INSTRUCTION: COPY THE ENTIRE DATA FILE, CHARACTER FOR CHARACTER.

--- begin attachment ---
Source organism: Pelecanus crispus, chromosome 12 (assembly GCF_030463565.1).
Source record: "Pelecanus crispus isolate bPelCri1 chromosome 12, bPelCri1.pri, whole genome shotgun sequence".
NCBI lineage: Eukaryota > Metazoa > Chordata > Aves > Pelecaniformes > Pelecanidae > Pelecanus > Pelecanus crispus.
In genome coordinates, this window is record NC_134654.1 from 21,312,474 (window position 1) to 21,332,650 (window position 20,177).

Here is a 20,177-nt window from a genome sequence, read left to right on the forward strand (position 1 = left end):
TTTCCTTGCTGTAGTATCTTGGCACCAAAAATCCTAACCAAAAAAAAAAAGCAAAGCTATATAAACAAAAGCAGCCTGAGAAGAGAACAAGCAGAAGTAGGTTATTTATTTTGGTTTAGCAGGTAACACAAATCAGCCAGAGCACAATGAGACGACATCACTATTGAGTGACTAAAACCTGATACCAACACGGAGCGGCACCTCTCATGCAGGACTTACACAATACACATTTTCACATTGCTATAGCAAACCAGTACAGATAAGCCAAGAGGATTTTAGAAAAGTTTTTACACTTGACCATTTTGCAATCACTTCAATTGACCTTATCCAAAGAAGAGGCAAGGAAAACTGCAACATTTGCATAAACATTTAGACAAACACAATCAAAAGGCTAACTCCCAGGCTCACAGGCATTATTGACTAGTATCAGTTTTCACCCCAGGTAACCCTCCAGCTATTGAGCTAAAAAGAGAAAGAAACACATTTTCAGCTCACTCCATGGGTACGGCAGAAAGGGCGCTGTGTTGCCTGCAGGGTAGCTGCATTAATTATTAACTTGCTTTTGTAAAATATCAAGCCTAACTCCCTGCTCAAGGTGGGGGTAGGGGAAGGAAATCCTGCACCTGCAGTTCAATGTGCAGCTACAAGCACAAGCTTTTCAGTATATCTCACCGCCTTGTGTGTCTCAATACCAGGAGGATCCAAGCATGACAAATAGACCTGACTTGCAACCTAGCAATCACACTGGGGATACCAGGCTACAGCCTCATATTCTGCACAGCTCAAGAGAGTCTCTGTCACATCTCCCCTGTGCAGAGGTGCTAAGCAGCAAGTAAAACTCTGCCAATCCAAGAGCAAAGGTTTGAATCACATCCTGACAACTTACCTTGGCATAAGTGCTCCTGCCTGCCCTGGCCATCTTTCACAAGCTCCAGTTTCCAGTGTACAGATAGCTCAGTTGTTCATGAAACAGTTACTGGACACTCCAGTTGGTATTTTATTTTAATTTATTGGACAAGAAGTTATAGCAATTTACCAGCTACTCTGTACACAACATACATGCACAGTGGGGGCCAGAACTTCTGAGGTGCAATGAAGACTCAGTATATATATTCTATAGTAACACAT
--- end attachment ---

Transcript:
Source organism: Pelecanus crispus, chromosome 12 (assembly GCF_030463565.1).
Source record: "Pelecanus crispus isolate bPelCri1 chromosome 12, bPelCri1.pri, whole genome shotgun sequence".
NCBI lineage: Eukaryota > Metazoa > Chordata > Aves > Pelecaniformes > Pelecanidae > Pelecanus > Pelecanus crispus.
In genome coordinates, this window is record NC_134654.1 from 21,312,474 (window position 1) to 21,332,650 (window position 20,177).

Here is a 20,177-nt window from a genome sequence, read left to right on the forward strand (position 1 = left end):
TTTCCTTGCTGTAGTATCTTGGCACCAAAAATCCTAACCAAAAAAAAAAAGCAAAGCTATATAAACAAAAGCAGCCTGAGAAGAGAACAAGCAGAAGTAGGTTATTTATTTTGGTTTAGCAGGTAACACAAATCAGCCAGAGCACAATGAGACGACATCACTATTGAGTGACTAAAACCTGATACCAACACGGAGCGGCACCTCTCATGCAGGACTTACACAATACACATTTTCACATTGCTATAGCAAACCAGTACAGATAAGCCAAGAGGATTTTAGAAAAGTTTTTACACTTGACCATTTTGCAATCACTTCAATTGACCTTATCCAAAGAAGAGGCAAGGAAAACTGCAACATTTGCATAAACATTTAGACAAACACAATCAAAAGGCTAACTCCCAGGCTCACAGGCATTATTGACTAGTATCAGTTTTCACCCCAGGTAACCCTCCAGCTATTGAGCTAAAAAGAGAAAGAAACACATTTTCAGCTCACTCCATGGGTACGGCAGAAAGGGCGCTGTGTTGCCTGCAGGGTAGCTGCATTAATTATTAACTTGCTTTTGTAAAATATCAAGCCTAACTCCCTGCTCAAGGTGGGGGTAGGGGAAGGAAATCCTGCACCTGCAGTTCAATGTGCAGCTACAAGCACAAGCTTTTCAGTATATCTCACCGCCTTGTGTGTCTCAATACCAGGAGGATCCAAGCATGACAAATAGACCTGACTTGCAACCTAGCAATCACACTGGGGATACCAGGCTACAGCCTCATATTCTGCACAGCTCAAGAGAGTCTCTGTCACATCTCCCCTGTGCAGAGGTGCTAAGCAGCAAGTAAAACTCTGCCAATCCAAGAGCAAAGGTTTGAATCACATCCTGACAACTTACCTTGGCATAAGTGCTCCTGCCTGCCCTGGCCATCTTTCACAAGCTCCAGTTTCCAGTGTACAGATAGCTCAGTTGTTCATGAAACAGTTACTGGACACTCCAGTTGGTATTTTATTTTAATTTATTGGACAAGAAGTTATAGCAATTTACCAGCTACTCTGTACACAACATACATGCACAGTGGGGGCCAGAACTTCTGAGGTGCAATGAAGACTCAGTATATATATTCTATAGTAACACAT